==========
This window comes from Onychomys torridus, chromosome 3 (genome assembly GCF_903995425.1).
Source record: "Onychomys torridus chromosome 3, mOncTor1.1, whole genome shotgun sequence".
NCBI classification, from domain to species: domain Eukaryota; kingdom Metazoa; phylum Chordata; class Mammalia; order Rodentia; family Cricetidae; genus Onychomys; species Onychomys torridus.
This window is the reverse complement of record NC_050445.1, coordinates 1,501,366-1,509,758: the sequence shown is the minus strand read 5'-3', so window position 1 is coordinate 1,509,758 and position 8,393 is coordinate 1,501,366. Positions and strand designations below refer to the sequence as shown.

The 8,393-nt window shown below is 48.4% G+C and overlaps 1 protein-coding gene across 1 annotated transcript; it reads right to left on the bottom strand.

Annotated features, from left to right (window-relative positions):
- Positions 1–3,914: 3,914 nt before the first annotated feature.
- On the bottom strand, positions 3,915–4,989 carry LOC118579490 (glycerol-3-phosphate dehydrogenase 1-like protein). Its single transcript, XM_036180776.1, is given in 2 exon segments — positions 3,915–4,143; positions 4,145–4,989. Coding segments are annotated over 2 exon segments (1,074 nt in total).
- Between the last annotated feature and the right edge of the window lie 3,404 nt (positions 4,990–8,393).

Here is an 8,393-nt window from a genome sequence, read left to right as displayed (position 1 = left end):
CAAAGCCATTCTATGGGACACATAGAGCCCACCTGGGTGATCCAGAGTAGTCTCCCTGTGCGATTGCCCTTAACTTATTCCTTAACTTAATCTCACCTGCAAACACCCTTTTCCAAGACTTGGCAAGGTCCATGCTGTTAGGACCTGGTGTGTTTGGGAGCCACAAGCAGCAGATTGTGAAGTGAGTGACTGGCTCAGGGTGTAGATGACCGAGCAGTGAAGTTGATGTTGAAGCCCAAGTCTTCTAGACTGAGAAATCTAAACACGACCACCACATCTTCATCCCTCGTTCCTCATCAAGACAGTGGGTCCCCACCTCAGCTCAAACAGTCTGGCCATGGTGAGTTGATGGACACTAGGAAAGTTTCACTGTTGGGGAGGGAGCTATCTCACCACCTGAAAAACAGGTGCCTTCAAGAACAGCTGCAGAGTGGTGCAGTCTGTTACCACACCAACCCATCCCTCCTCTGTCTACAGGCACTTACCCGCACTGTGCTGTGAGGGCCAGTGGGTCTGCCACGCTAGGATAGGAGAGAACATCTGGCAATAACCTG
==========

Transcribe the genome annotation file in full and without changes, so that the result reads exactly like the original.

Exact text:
This window comes from Onychomys torridus, chromosome 3 (genome assembly GCF_903995425.1).
Source record: "Onychomys torridus chromosome 3, mOncTor1.1, whole genome shotgun sequence".
NCBI classification, from domain to species: domain Eukaryota; kingdom Metazoa; phylum Chordata; class Mammalia; order Rodentia; family Cricetidae; genus Onychomys; species Onychomys torridus.
This window is the reverse complement of record NC_050445.1, coordinates 1,501,366-1,509,758: the sequence shown is the minus strand read 5'-3', so window position 1 is coordinate 1,509,758 and position 8,393 is coordinate 1,501,366. Positions and strand designations below refer to the sequence as shown.

The 8,393-nt window shown below is 48.4% G+C and overlaps 1 protein-coding gene across 1 annotated transcript; it reads right to left on the bottom strand.

Annotated features, from left to right (window-relative positions):
- Positions 1–3,914: 3,914 nt before the first annotated feature.
- On the bottom strand, positions 3,915–4,989 carry LOC118579490 (glycerol-3-phosphate dehydrogenase 1-like protein). Its single transcript, XM_036180776.1, is given in 2 exon segments — positions 3,915–4,143; positions 4,145–4,989. Coding segments are annotated over 2 exon segments (1,074 nt in total).
- Between the last annotated feature and the right edge of the window lie 3,404 nt (positions 4,990–8,393).

Here is an 8,393-nt window from a genome sequence, read left to right as displayed (position 1 = left end):
CAAAGCCATTCTATGGGACACATAGAGCCCACCTGGGTGATCCAGAGTAGTCTCCCTGTGCGATTGCCCTTAACTTATTCCTTAACTTAATCTCACCTGCAAACACCCTTTTCCAAGACTTGGCAAGGTCCATGCTGTTAGGACCTGGTGTGTTTGGGAGCCACAAGCAGCAGATTGTGAAGTGAGTGACTGGCTCAGGGTGTAGATGACCGAGCAGTGAAGTTGATGTTGAAGCCCAAGTCTTCTAGACTGAGAAATCTAAACACGACCACCACATCTTCATCCCTCGTTCCTCATCAAGACAGTGGGTCCCCACCTCAGCTCAAACAGTCTGGCCATGGTGAGTTGATGGACACTAGGAAAGTTTCACTGTTGGGGAGGGAGCTATCTCACCACCTGAAAAACAGGTGCCTTCAAGAACAGCTGCAGAGTGGTGCAGTCTGTTACCACACCAACCCATCCCTCCTCTGTCTACAGGCACTTACCCGCACTGTGCTGTGAGGGCCAGTGGGTCTGCCACGCTAGGATAGGAGAGAACATCTGGCAATAACCTG